Tuesday, November 29, 2016

Book review: New Year

*Disclosure: I received this book to review for myself. I was not compensated in any other way and all opinions posted here are mine and mine alone. 

When my husband was 9 years old, his family left Hong Kong to go and live in Vancouver, Canada. So when I got the chance to review a book called New Year, about a young boy whose family moves to the US from Hong Kong, I knew it was one I needed to read. Here's a bit about this book, from the publisher's website:

After his family moves from Hong Kong to Los Angeles, a boy begins school in America. He has a difficult time adjusting with limited knowledge of the English language and American culture. His translator is embarrassed to have to speak her native language at school in front of her friends. The boy feels out of place and alone in his new environment, though his mother assures him that one day he will be proud of his Chinese heritage.

In February, the teacher gives the class a homework assignment: to come up with a theme with which to decorate the classroom. The boy knows exactly what the theme should be. He drafts some sketches of decorations for Chinese New Year. His teacher and classmates love the idea and have many questions about Chinese New Year for the boy. He is happy to answer and share his heritage with them.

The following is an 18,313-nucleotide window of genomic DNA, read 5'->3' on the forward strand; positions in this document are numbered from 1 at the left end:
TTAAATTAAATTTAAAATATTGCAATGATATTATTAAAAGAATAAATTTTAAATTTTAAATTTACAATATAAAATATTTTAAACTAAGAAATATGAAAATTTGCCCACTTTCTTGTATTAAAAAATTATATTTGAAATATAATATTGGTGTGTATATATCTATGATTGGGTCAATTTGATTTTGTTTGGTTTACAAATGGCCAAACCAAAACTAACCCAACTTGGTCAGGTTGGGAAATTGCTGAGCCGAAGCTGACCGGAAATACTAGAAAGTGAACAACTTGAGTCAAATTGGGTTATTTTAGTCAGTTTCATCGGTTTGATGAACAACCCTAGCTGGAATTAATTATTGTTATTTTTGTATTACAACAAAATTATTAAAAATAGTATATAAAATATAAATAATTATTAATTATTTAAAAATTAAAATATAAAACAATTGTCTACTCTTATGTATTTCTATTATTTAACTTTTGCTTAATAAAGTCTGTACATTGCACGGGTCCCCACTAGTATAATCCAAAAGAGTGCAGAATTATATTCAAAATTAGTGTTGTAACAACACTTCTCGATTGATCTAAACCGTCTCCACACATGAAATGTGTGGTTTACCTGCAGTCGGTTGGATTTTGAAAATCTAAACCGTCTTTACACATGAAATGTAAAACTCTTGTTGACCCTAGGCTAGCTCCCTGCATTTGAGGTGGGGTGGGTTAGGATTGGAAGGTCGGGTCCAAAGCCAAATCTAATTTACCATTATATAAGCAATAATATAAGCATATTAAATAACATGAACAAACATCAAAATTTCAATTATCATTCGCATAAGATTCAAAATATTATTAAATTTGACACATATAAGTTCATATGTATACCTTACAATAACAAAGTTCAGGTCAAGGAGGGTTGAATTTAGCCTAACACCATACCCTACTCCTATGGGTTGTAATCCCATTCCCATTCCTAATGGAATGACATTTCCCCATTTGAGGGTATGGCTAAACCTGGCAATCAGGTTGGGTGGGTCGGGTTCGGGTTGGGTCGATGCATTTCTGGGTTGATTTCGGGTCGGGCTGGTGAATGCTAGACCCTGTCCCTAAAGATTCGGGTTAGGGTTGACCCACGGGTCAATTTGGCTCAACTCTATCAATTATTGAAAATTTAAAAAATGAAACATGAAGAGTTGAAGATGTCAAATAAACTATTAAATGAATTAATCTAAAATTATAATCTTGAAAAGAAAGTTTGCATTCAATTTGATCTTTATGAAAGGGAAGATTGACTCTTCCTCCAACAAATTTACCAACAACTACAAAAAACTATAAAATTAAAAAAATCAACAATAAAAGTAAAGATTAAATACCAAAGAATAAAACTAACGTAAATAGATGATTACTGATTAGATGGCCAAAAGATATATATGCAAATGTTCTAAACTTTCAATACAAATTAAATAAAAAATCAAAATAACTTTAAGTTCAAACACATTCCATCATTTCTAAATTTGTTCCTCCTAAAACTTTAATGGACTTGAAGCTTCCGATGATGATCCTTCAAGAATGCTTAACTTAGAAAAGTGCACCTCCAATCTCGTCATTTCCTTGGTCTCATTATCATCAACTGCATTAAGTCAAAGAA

New Year is based on author/illustrator Rich Lo’s childhood experiences immigrating to America, and it is ultimately a story about being proud of who you are and where you’ve come from.
This is one of the most beautifully illustrated books that has come into my home. My kids were transfixed as we sat and read it together. It's a lovely story about transitions and struggling to find your way in a new place and of being proud of your own life story. For my family, it was a great way to talk a bit about my kids' Chinese heritage and the experiences that their dad had in his country of birth. For other families, this is a good book to talk about accepting others who are different and about experiencing other cultures and learning from them. I cannot recommend this book highly enough. It's just lovely!